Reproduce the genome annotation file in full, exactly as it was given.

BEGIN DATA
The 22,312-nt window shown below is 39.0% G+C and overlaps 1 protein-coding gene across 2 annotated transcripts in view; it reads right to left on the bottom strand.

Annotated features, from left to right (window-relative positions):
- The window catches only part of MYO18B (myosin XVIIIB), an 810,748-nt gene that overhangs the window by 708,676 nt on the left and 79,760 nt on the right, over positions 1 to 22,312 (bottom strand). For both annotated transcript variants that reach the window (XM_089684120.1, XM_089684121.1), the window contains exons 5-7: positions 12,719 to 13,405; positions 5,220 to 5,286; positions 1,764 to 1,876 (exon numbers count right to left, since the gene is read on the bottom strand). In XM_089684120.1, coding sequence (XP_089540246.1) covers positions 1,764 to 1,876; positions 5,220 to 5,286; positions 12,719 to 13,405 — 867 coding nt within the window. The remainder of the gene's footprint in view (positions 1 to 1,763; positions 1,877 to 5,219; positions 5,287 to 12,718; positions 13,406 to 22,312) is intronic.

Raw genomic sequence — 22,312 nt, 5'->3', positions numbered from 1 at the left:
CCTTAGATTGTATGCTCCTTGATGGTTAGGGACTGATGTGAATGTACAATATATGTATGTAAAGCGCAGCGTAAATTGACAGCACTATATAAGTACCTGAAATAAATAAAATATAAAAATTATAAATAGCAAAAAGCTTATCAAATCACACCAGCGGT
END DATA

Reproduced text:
The 22,312-nt window shown below is 39.0% G+C and overlaps 1 protein-coding gene across 2 annotated transcripts in view; it reads right to left on the bottom strand.

Annotated features, from left to right (window-relative positions):
- The window catches only part of MYO18B (myosin XVIIIB), an 810,748-nt gene that overhangs the window by 708,676 nt on the left and 79,760 nt on the right, over positions 1 to 22,312 (bottom strand). For both annotated transcript variants that reach the window (XM_089684120.1, XM_089684121.1), the window contains exons 5-7: positions 12,719 to 13,405; positions 5,220 to 5,286; positions 1,764 to 1,876 (exon numbers count right to left, since the gene is read on the bottom strand). In XM_089684120.1, coding sequence (XP_089540246.1) covers positions 1,764 to 1,876; positions 5,220 to 5,286; positions 12,719 to 13,405 — 867 coding nt within the window. The remainder of the gene's footprint in view (positions 1 to 1,763; positions 1,877 to 5,219; positions 5,287 to 12,718; positions 13,406 to 22,312) is intronic.

Raw genomic sequence — 22,312 nt, 5'->3', positions numbered from 1 at the left:
CCTTAGATTGTATGCTCCTTGATGGTTAGGGACTGATGTGAATGTACAATATATGTATGTAAAGCGCAGCGTAAATTGACAGCACTATATAAGTACCTGAAATAAATAAAATATAAAAATTATAAATAGCAAAAAGCTTATCAAATCACACCAGCGGT